There are more than 1.5 million alligators in Florida and usually, when confronted with a human, they will turn tail and head in the opposite direction.
But as Matt and Melissa Graves, the anguished parents of 2-year-old Lane Graves, learned Tuesday night, there are horrific exceptions to that behavior.
As authorities discovered the child's intact body Wednesday in a Disney World resort lagoon, experts warned that the best way to avoid the dangerous reptiles is to stay out of bodies of fresh water.
Especially at night.
The child who disappeared was playing at the water's edge about 9 p.m., while his parents were nearby.
That's prime feeding time for alligators, wrangler Christy Kroboth told InsideEdition.com Wednesday.
"If something is splashing in the night, that's like a dinner bell to an alligator," she said. "They can dart out of the water at lightning speed to take down prey."
And while an adult usually strikes fear in an alligator, a toddler playing at the water's edge will look like a racoon or another small animal, she said.
"Two-year-olds are going to kick their feet, they're going to splash, they're going to have a good time," Kroboth said. And an alligator investigating that noise is going to see "an easy food source, and he's thinking you shouldn't be in my water, so I'm going to bite."
The reptiles are very territorial and will attack each other to protect turf, Kroboth said. Females sitting on egg nests are even more so. It's also mating season, so larger male alligators are displacing smaller ones to make room for females.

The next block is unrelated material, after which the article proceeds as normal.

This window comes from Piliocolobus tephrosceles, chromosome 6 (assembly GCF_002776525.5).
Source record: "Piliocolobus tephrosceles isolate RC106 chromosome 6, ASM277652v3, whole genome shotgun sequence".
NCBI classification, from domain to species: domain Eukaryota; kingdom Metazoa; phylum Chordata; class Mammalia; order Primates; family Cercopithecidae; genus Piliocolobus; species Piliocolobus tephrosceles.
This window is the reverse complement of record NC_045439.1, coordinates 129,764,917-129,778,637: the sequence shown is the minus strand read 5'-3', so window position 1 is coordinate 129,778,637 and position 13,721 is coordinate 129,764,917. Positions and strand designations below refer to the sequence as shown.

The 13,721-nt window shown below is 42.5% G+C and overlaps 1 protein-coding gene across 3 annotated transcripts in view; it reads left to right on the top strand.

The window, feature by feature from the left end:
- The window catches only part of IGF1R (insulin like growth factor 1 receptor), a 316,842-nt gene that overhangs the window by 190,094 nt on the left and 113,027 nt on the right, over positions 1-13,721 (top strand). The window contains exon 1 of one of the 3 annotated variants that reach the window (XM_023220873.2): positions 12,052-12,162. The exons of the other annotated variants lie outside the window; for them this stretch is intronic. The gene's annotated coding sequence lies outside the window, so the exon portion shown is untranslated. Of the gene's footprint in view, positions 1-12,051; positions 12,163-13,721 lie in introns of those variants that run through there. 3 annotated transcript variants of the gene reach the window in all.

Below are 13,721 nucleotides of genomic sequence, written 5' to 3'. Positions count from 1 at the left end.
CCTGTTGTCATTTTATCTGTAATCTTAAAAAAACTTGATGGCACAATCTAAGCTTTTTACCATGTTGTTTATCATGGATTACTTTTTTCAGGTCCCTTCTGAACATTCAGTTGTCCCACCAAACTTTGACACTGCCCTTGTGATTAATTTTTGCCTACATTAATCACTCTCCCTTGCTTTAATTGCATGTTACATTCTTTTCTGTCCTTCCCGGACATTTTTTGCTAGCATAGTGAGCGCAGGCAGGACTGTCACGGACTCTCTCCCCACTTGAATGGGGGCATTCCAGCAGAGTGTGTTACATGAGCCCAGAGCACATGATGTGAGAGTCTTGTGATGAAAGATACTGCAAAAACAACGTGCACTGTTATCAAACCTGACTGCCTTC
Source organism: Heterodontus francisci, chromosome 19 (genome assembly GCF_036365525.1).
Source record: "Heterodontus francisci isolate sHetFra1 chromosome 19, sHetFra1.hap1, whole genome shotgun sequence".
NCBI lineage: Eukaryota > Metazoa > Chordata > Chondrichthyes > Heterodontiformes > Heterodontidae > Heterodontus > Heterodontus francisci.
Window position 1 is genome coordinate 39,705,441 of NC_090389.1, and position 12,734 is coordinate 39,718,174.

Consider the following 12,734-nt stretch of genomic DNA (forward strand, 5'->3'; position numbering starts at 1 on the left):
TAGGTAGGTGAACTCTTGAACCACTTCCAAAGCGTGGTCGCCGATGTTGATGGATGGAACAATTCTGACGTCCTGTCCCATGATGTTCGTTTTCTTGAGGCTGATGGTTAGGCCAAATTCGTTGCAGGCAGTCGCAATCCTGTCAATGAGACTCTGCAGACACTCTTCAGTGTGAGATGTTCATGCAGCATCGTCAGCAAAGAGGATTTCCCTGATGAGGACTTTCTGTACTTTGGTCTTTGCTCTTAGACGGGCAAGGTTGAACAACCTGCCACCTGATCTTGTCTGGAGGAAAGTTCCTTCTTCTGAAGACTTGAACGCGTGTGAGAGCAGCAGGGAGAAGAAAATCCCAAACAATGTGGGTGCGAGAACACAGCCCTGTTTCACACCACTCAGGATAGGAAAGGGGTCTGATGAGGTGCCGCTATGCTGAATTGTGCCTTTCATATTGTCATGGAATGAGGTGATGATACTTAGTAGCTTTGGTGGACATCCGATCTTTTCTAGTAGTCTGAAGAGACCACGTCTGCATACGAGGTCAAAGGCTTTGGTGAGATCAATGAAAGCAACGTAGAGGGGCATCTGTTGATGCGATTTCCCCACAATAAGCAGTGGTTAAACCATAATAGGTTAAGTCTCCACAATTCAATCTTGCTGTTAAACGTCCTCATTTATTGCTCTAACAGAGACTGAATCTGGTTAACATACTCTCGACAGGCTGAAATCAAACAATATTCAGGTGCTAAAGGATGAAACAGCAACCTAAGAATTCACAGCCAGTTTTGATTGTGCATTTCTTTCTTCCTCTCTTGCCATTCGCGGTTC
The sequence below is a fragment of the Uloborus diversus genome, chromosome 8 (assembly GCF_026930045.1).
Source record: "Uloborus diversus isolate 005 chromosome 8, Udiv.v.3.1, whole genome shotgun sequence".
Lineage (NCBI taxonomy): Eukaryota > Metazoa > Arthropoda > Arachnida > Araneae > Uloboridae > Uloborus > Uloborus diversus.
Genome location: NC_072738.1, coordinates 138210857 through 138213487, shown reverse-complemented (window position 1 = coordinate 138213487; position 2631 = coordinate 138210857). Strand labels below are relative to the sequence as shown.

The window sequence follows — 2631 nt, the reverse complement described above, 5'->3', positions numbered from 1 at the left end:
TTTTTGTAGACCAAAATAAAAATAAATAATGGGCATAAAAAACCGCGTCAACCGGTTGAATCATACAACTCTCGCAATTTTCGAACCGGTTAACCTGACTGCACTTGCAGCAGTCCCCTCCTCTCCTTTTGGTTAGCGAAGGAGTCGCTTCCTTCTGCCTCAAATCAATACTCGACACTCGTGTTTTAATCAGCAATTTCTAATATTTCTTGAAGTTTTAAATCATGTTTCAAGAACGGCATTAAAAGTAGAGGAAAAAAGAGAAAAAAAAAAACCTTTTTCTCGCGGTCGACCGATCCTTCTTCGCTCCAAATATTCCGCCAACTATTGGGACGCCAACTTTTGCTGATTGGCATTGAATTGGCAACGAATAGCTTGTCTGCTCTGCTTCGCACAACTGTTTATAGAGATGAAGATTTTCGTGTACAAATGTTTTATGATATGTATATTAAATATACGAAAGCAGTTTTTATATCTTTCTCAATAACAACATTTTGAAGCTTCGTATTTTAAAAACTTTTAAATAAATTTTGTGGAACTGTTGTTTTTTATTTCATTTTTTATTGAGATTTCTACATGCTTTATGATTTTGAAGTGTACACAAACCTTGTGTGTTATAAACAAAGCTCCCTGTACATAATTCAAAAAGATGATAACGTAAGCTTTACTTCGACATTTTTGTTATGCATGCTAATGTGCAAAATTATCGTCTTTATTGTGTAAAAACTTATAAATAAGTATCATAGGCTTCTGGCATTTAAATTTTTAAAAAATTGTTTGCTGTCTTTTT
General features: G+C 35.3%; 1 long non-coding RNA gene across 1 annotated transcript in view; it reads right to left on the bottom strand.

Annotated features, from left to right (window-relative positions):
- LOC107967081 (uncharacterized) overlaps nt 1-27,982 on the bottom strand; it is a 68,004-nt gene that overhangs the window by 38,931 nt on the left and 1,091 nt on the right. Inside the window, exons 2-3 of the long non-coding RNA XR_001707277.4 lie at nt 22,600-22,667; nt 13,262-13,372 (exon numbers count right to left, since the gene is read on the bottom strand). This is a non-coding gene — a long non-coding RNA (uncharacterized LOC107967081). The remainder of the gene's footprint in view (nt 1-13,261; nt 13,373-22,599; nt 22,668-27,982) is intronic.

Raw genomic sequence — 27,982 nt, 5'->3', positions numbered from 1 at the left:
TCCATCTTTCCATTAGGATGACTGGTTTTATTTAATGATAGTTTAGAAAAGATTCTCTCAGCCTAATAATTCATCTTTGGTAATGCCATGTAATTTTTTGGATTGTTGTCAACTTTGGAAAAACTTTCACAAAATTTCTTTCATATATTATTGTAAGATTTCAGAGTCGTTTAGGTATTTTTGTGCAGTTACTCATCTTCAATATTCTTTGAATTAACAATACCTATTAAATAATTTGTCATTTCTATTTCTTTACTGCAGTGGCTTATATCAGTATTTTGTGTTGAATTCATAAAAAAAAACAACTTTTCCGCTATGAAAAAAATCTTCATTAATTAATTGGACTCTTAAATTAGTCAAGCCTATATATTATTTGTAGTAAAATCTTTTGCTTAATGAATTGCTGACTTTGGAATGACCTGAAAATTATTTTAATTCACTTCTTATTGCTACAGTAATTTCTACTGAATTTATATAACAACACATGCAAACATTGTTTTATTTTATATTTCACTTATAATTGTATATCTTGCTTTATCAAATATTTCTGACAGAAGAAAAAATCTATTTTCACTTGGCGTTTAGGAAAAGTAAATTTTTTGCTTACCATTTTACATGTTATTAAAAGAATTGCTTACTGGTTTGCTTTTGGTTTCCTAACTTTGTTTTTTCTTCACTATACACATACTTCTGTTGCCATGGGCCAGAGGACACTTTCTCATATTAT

The child's father tried to save his son by hitting the gator, believed to be about seven feet long, but that likely had no effect save scaring it, she said.
"If they have something in their mouth, they're not going to release it. Their jaws lock and they swim off."
The jaws of an alligator can exert up to 2,000 pounds of pressure when the close.
But alligators roaming land in the daytime are most likely lost and looking for food, Kroboth said.
The cold-blooded creatures can walk or swim up to 20 miles a night, so if they're on land during the day "they've taken a wrong turn" and are just trying to find their watering hole, she said.
David Hitzig of the Busch Wildlife Sanctuary said there's a simple rule about gators: "As long as they're left alone, they're fine."
"When we see people who have been attacked, it's usually alligators being fed by people," he said.
Experts have long advised people in states with alligator populations to avoid swimming at night and to keep small children and pets away from the water's edge.
"Alligators are dangerous, frightening animals," Kroboth said.